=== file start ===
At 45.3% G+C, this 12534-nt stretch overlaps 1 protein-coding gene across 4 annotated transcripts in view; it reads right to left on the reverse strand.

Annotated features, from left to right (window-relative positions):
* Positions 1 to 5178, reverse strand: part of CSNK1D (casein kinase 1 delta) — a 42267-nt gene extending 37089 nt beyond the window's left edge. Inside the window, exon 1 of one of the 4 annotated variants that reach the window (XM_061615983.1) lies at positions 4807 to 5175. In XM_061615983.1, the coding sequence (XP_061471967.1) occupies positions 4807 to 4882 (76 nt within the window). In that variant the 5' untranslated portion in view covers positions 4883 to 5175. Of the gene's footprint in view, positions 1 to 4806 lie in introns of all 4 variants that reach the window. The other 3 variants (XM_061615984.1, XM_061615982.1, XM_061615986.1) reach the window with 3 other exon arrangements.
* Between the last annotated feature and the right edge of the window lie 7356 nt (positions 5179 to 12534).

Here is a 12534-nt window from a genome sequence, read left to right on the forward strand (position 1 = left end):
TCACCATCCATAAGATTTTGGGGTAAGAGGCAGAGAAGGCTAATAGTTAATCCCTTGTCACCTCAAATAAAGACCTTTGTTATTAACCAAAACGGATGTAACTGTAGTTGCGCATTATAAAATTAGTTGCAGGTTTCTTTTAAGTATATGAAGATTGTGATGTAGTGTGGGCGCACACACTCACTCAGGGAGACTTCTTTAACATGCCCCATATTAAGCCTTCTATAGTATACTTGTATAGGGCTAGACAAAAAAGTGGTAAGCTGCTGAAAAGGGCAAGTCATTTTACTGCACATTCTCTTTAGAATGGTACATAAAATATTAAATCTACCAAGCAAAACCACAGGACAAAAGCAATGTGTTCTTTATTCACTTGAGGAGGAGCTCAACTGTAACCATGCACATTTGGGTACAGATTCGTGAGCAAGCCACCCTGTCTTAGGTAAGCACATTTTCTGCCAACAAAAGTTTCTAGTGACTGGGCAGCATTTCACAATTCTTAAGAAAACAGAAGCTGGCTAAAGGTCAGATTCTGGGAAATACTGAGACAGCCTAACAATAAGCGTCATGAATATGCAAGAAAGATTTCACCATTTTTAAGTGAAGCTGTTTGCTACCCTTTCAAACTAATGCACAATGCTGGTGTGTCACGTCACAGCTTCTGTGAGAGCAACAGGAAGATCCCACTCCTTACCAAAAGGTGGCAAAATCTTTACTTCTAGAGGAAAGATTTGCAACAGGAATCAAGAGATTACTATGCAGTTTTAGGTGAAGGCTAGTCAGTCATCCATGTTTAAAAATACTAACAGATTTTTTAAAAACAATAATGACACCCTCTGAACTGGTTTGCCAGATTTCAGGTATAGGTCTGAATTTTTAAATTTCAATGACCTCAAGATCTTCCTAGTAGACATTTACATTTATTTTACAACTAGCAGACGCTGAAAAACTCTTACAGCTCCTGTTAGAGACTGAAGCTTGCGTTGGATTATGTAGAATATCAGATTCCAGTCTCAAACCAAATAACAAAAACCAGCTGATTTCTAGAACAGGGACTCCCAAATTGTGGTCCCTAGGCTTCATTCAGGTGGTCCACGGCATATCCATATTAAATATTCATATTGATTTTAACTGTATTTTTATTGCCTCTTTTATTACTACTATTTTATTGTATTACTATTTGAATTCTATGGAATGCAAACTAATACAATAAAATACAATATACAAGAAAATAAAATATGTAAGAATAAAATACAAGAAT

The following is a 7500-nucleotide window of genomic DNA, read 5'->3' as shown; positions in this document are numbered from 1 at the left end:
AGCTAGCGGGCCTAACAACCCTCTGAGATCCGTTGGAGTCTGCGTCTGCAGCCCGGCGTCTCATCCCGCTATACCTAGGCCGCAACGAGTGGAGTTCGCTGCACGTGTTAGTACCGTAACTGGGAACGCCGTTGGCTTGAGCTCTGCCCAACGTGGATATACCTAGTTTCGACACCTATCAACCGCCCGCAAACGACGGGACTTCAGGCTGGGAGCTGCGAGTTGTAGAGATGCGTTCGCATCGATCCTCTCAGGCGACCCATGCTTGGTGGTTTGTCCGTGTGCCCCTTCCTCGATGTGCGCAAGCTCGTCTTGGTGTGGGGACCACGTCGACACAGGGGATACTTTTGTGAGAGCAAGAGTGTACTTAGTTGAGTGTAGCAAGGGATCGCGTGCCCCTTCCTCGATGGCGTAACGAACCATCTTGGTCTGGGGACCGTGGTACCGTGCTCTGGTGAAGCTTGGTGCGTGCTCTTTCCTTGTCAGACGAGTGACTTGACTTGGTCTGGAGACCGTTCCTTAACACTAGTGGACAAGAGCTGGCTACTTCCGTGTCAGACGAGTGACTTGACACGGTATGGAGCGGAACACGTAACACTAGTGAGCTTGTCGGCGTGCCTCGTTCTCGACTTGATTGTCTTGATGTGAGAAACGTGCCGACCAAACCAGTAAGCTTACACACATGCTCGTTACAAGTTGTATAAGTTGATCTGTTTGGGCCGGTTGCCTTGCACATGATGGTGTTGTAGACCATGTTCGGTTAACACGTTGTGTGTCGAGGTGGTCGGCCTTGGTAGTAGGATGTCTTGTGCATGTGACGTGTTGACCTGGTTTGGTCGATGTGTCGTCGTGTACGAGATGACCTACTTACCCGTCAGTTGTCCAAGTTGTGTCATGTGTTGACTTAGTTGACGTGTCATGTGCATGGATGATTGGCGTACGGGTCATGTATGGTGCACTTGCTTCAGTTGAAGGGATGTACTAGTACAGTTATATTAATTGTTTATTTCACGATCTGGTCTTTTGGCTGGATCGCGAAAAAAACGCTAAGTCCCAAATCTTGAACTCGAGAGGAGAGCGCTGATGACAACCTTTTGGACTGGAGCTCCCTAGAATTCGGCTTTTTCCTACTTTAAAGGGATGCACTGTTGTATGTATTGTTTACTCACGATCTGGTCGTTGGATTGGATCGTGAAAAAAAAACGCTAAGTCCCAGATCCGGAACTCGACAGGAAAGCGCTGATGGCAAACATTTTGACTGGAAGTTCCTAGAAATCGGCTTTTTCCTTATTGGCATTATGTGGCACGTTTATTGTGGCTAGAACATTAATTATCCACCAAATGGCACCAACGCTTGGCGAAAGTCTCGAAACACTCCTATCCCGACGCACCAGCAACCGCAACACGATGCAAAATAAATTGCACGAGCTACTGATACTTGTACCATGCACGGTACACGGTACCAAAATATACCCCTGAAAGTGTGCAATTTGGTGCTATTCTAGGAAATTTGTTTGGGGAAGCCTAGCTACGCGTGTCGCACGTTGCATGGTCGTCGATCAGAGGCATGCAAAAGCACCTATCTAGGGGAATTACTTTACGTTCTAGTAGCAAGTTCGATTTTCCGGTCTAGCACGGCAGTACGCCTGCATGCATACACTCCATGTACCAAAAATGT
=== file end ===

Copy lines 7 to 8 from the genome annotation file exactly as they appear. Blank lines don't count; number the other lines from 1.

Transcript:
The following is a 7500-nucleotide window of genomic DNA, read 5'->3' as shown; positions in this document are numbered from 1 at the left end:
AGCTAGCGGGCCTAACAACCCTCTGAGATCCGTTGGAGTCTGCGTCTGCAGCCCGGCGTCTCATCCCGCTATACCTAGGCCGCAACGAGTGGAGTTCGCTGCACGTGTTAGTACCGTAACTGGGAACGCCGTTGGCTTGAGCTCTGCCCAACGTGGATATACCTAGTTTCGACACCTATCAACCGCCCGCAAACGACGGGACTTCAGGCTGGGAGCTGCGAGTTGTAGAGATGCGTTCGCATCGATCCTCTCAGGCGACCCATGCTTGGTGGTTTGTCCGTGTGCCCCTTCCTCGATGTGCGCAAGCTCGTCTTGGTGTGGGGACCACGTCGACACAGGGGATACTTTTGTGAGAGCAAGAGTGTACTTAGTTGAGTGTAGCAAGGGATCGCGTGCCCCTTCCTCGATGGCGTAACGAACCATCTTGGTCTGGGGACCGTGGTACCGTGCTCTGGTGAAGCTTGGTGCGTGCTCTTTCCTTGTCAGACGAGTGACTTGACTTGGTCTGGAGACCGTTCCTTAACACTAGTGGACAAGAGCTGGCTACTTCCGTGTCAGACGAGTGACTTGACACGGTATGGAGCGGAACACGTAACACTAGTGAGCTTGTCGGCGTGCCTCGTTCTCGACTTGATTGTCTTGATGTGAGAAACGTGCCGACCAAACCAGTAAGCTTACACACATGCTCGTTACAAGTTGTATAAGTTGATCTGTTTGGGCCGGTTGCCTTGCACATGATGGTGTTGTAGACCATGTTCGGTTAACACGTTGTGTGTCGAGGTGGTCGGCCTTGGTAGTAGGATGTCTTGTGCATGTGACGTGTTGACCTGGTTTGGTCGATGTGTCGTCGTGTACGAGATGACCTACTTACCCGTCAGTTGTCCAAGTTGTGTCATGTGTTGACTTAGTTGACGTGTCATGTGCATGGATGATTGGCGTACGGGTCATGTATGGTGCACTTGCTTCAGTTGAAGGGATGTACTAGTACAGTTATATTAATTGTTTATTTCACGATCTGGTCTTTTGGCTGGATCGCGAAAAAAACGCTAAGTCCCAAATCTTGAACTCGAGAGGAGAGCGCTGATGACAACCTTTTGGACTGGAGCTCCCTAGAATTCGGCTTTTTCCTACTTTAAAGGGATGCACTGTTGTATGTATTGTTTACTCACGATCTGGTCGTTGGATTGGATCGTGAAAAAAAAACGCTAAGTCCCAGATCCGGAACTCGACAGGAAAGCGCTGATGGCAAACATTTTGACTGGAAGTTCCTAGAAATCGGCTTTTTCCTTATTGGCATTATGTGGCACGTTTATTGTGGCTAGAACATTAATTATCCACCAAATGGCACCAACGCTTGGCGAAAGTCTCGAAACACTCCTATCCCGACGCACCAGCAACCGCAACACGATGCAAAATAAATTGCACGAGCTACTGATACTTGTACCATGCACGGTACACGGTACCAAAATATACCCCTGAAAGTGTGCAATTTGGTGCTATTCTAGGAAATTTGTTTGGGGAAGCCTAGCTACGCGTGTCGCACGTTGCATGGTCGTCGATCAGAGGCATGCAAAAGCACCTATCTAGGGGAATTACTTTACGTTCTAGTAGCAAGTTCGATTTTCCGGTCTAGCACGGCAGTACGCCTGCATGCATACACTCCATGTACCAAAAATGT